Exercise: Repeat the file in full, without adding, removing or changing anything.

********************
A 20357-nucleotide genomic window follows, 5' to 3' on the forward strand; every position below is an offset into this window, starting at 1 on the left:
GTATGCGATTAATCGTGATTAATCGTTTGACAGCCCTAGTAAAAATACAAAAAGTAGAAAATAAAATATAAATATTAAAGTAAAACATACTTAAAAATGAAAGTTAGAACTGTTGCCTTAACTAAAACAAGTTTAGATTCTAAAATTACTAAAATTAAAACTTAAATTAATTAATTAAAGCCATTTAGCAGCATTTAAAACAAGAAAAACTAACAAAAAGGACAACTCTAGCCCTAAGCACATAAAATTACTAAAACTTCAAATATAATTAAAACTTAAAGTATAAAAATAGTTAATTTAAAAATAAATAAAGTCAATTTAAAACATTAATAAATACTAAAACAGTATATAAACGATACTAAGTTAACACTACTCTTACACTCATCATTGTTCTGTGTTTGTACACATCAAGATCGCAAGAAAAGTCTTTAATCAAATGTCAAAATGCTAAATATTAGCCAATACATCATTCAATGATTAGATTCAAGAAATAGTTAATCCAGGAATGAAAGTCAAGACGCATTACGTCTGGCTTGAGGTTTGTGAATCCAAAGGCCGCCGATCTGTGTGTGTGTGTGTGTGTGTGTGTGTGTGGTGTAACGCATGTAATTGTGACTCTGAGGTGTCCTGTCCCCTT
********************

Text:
A 20357-nucleotide genomic window follows, 5' to 3' on the forward strand; every position below is an offset into this window, starting at 1 on the left:
GTATGCGATTAATCGTGATTAATCGTTTGACAGCCCTAGTAAAAATACAAAAAGTAGAAAATAAAATATAAATATTAAAGTAAAACATACTTAAAAATGAAAGTTAGAACTGTTGCCTTAACTAAAACAAGTTTAGATTCTAAAATTACTAAAATTAAAACTTAAATTAATTAATTAAAGCCATTTAGCAGCATTTAAAACAAGAAAAACTAACAAAAAGGACAACTCTAGCCCTAAGCACATAAAATTACTAAAACTTCAAATATAATTAAAACTTAAAGTATAAAAATAGTTAATTTAAAAATAAATAAAGTCAATTTAAAACATTAATAAATACTAAAACAGTATATAAACGATACTAAGTTAACACTACTCTTACACTCATCATTGTTCTGTGTTTGTACACATCAAGATCGCAAGAAAAGTCTTTAATCAAATGTCAAAATGCTAAATATTAGCCAATACATCATTCAATGATTAGATTCAAGAAATAGTTAATCCAGGAATGAAAGTCAAGACGCATTACGTCTGGCTTGAGGTTTGTGAATCCAAAGGCCGCCGATCTGTGTGTGTGTGTGTGTGTGTGTGTGTGTGGTGTAACGCATGTAATTGTGACTCTGAGGTGTCCTGTCCCCTT